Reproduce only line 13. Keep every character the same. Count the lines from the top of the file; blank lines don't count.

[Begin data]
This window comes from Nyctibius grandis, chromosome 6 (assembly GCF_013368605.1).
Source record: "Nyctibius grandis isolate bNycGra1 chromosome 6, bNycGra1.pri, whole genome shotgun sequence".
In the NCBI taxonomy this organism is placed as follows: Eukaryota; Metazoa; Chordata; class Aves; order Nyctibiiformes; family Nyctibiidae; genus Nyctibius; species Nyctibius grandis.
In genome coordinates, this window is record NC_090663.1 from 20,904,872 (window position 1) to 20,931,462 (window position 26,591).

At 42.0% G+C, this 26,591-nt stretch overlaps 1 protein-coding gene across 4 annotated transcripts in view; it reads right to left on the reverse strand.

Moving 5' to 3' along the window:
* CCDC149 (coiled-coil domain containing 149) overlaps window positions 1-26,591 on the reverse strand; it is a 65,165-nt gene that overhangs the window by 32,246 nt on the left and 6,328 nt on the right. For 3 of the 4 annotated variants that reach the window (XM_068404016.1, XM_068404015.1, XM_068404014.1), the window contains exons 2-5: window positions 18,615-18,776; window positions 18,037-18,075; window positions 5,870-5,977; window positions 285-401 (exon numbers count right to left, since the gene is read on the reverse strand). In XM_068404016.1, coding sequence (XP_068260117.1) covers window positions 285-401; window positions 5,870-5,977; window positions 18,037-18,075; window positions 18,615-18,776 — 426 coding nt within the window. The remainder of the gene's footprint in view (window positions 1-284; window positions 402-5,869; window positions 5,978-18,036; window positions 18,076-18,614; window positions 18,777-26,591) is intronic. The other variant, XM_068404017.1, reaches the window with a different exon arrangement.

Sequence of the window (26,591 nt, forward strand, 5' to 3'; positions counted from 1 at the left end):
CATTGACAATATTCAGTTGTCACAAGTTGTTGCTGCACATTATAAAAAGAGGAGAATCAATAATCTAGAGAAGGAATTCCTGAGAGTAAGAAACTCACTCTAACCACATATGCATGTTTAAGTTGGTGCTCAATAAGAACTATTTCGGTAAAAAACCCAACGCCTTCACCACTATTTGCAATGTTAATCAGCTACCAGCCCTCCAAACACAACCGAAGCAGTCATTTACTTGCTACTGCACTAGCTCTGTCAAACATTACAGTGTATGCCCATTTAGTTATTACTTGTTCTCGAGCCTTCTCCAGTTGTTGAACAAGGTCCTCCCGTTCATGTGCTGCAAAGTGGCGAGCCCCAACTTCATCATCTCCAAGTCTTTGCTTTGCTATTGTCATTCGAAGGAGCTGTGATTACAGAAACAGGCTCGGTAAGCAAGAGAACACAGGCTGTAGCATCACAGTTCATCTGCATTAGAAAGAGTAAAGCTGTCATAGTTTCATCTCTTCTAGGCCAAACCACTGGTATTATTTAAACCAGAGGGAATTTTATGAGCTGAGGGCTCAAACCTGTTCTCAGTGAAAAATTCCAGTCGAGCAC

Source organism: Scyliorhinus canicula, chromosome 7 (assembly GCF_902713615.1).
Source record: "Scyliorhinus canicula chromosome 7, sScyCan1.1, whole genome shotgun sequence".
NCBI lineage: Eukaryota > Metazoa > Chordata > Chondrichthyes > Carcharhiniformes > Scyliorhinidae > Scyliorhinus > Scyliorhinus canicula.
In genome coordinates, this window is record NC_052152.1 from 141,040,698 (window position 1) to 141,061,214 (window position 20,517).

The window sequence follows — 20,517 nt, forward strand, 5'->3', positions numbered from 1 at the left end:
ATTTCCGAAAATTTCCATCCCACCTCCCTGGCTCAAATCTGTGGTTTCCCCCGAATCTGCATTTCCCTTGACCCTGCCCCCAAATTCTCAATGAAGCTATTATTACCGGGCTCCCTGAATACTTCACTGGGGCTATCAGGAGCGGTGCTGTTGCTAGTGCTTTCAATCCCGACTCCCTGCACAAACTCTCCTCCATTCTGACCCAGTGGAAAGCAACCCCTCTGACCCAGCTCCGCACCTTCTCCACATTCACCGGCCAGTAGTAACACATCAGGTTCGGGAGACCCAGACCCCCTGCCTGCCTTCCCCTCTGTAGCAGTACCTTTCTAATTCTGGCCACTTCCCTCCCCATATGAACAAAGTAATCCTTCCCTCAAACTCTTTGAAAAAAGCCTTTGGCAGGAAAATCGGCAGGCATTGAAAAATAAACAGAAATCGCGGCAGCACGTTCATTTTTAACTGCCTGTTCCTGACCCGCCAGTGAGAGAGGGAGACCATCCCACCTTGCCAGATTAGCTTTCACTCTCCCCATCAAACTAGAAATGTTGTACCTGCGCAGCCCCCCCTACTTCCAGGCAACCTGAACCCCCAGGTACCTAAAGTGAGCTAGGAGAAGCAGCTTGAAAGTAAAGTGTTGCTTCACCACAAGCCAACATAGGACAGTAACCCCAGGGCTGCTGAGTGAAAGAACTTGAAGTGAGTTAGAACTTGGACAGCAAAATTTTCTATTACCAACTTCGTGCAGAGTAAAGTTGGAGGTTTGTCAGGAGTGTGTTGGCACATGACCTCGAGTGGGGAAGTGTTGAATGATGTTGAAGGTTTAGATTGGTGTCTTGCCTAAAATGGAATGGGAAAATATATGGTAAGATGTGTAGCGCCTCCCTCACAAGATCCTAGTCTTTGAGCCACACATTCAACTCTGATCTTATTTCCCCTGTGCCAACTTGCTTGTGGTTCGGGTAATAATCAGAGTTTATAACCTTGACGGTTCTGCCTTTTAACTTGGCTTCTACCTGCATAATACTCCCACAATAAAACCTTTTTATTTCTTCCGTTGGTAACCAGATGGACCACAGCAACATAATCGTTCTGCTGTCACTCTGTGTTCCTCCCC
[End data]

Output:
In genome coordinates, this window is record NC_052152.1 from 141,040,698 (window position 1) to 141,061,214 (window position 20,517).